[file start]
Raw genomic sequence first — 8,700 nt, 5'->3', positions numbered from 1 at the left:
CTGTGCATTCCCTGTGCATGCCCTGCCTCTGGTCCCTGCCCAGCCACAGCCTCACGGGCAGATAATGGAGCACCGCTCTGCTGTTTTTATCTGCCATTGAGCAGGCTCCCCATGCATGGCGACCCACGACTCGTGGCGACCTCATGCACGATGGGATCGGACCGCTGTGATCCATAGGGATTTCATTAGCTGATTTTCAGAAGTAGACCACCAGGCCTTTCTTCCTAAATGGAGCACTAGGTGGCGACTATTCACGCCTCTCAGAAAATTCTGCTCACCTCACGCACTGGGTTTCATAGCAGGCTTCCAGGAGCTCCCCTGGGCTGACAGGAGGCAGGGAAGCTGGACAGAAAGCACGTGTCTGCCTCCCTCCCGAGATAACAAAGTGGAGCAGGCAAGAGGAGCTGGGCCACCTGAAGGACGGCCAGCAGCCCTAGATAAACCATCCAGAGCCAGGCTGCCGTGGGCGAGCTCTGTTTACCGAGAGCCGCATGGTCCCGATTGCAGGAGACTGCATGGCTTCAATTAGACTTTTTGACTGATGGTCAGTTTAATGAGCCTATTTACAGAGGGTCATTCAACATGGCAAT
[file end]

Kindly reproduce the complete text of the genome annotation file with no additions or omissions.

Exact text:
Raw genomic sequence first — 8,700 nt, 5'->3', positions numbered from 1 at the left:
CTGTGCATTCCCTGTGCATGCCCTGCCTCTGGTCCCTGCCCAGCCACAGCCTCACGGGCAGATAATGGAGCACCGCTCTGCTGTTTTTATCTGCCATTGAGCAGGCTCCCCATGCATGGCGACCCACGACTCGTGGCGACCTCATGCACGATGGGATCGGACCGCTGTGATCCATAGGGATTTCATTAGCTGATTTTCAGAAGTAGACCACCAGGCCTTTCTTCCTAAATGGAGCACTAGGTGGCGACTATTCACGCCTCTCAGAAAATTCTGCTCACCTCACGCACTGGGTTTCATAGCAGGCTTCCAGGAGCTCCCCTGGGCTGACAGGAGGCAGGGAAGCTGGACAGAAAGCACGTGTCTGCCTCCCTCCCGAGATAACAAAGTGGAGCAGGCAAGAGGAGCTGGGCCACCTGAAGGACGGCCAGCAGCCCTAGATAAACCATCCAGAGCCAGGCTGCCGTGGGCGAGCTCTGTTTACCGAGAGCCGCATGGTCCCGATTGCAGGAGACTGCATGGCTTCAATTAGACTTTTTGACTGATGGTCAGTTTAATGAGCCTATTTACAGAGGGTCATTCAACATGGCAAT